This is the speech I made in Baroness Kidron’s debate marking the UN’s Declaration on the rights of the child. There was much discussion of the two sides of the internet – many expressed fears but all agreed this is uncharted territory. I feel strongly that all discussions must be rooted in data not anecdote.

“What a delight to follow baroness shields maiden speech. To have more women in this chamber is essential but to have one with such stellar digital credentials is a dream come true.
the second chamber of uk parliament was not the obvious place for a young woman from Pennsylvania to end up,

and yet she brings a distinctive perspective through her rare experience.

The noble baroness’s cv is like a roll call of the great and good of the tech sector from early video companies in Silicon Valley to Google, Bebo, aol and facebook. But for even more than her commercial smarts baroness shields has earnt her place amongst the leading voices in the sector.

Alongside the work she has done on the issue we discuss today, she has tirelessly championed for more recognition and support of entrepreneurs and especially women and was instrumental in this governments renewed focus on technology founding tech city and moving on to advise the Prime Minister on all areas of digital policy.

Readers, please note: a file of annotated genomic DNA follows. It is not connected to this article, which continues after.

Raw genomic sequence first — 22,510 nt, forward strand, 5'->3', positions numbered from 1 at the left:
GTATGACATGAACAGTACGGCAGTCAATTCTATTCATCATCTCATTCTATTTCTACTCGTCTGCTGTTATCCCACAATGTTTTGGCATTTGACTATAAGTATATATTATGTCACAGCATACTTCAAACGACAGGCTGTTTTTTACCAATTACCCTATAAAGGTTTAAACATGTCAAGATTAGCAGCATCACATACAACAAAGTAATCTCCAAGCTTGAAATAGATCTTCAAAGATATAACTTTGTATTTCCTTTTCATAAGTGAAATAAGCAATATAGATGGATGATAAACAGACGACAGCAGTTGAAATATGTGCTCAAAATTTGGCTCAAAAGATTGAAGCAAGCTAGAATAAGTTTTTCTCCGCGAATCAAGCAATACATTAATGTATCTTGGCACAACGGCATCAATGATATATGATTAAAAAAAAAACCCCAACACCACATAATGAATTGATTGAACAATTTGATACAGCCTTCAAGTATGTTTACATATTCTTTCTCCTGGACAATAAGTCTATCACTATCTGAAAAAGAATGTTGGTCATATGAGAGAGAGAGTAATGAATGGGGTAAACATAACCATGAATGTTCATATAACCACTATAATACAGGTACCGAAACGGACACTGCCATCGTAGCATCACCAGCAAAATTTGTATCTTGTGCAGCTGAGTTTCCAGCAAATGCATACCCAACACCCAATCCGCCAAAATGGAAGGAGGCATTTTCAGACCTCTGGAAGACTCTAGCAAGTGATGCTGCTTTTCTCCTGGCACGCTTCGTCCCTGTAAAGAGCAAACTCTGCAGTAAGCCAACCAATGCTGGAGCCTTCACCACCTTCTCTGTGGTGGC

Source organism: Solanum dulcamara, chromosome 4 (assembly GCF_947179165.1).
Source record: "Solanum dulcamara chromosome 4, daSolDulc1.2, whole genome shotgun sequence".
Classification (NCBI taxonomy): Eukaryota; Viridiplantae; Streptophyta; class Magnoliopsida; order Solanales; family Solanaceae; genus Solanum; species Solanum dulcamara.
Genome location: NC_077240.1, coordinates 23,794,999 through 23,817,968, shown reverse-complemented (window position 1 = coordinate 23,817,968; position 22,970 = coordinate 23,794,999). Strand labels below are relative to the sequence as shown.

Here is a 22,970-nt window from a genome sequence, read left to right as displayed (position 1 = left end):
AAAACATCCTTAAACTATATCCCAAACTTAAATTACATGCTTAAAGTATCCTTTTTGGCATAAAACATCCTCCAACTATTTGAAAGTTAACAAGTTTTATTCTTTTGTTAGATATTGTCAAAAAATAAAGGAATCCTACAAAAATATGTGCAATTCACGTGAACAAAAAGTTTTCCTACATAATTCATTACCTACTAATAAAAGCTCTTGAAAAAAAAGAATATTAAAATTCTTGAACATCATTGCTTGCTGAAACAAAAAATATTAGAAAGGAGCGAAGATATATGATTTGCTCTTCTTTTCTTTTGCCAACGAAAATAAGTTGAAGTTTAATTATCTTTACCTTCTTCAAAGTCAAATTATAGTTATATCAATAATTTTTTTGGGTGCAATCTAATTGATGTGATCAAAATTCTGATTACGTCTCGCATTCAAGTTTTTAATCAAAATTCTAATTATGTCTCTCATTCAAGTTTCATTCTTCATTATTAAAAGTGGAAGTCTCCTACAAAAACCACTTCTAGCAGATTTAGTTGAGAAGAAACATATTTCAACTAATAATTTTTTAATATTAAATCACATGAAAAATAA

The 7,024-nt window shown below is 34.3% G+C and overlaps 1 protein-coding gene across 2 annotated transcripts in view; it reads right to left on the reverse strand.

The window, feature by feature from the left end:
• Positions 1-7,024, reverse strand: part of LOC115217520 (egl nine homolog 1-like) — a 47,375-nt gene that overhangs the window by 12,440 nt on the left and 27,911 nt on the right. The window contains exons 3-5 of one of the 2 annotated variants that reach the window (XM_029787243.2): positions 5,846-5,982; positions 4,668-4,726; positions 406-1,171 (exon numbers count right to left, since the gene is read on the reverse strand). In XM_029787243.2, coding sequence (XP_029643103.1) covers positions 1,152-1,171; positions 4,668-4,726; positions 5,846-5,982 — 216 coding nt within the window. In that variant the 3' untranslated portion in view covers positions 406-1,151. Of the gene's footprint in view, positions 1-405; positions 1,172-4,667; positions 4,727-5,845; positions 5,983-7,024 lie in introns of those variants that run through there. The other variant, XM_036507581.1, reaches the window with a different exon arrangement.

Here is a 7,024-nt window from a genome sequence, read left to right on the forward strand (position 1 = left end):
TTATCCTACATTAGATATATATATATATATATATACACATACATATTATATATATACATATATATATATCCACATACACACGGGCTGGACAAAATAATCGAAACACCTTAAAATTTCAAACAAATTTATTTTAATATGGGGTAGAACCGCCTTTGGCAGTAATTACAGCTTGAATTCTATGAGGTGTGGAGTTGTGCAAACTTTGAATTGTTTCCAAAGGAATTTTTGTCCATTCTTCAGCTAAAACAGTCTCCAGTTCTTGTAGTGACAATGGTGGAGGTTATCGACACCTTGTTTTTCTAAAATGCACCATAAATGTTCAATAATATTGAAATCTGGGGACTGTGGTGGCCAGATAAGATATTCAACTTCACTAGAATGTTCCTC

Perhaps we shouldn’t find it surprising that a few weeks after entering your lordships house baroness shields has launched a free digital academy providing skills to help people move on in their careers. Noble lords – watch out – she may be hoping to use you as test cases. I look forward to working with her very much.

I would also like to add my thanks to baroness kidron – both personally and professionally. She has been a great ally and supporter since my arrival in the house and I have watched with admiration as she has built her irights campaign. It, like this debate, is timely and important.

In some ways I feel somewhat ill equipped to speak. I have no children of my own and I have spent most of my working life in the company of grown ups. During the founding of lastminute.com the closest I came to dealing with the difficulties of children and the web was one customer who claimed that he hadnt meant to book a fairly ritzy holiday but that a combination of his dog and his two year old had completed the transaction. I suggested his child should be sent straight to college as they were clearly a genius.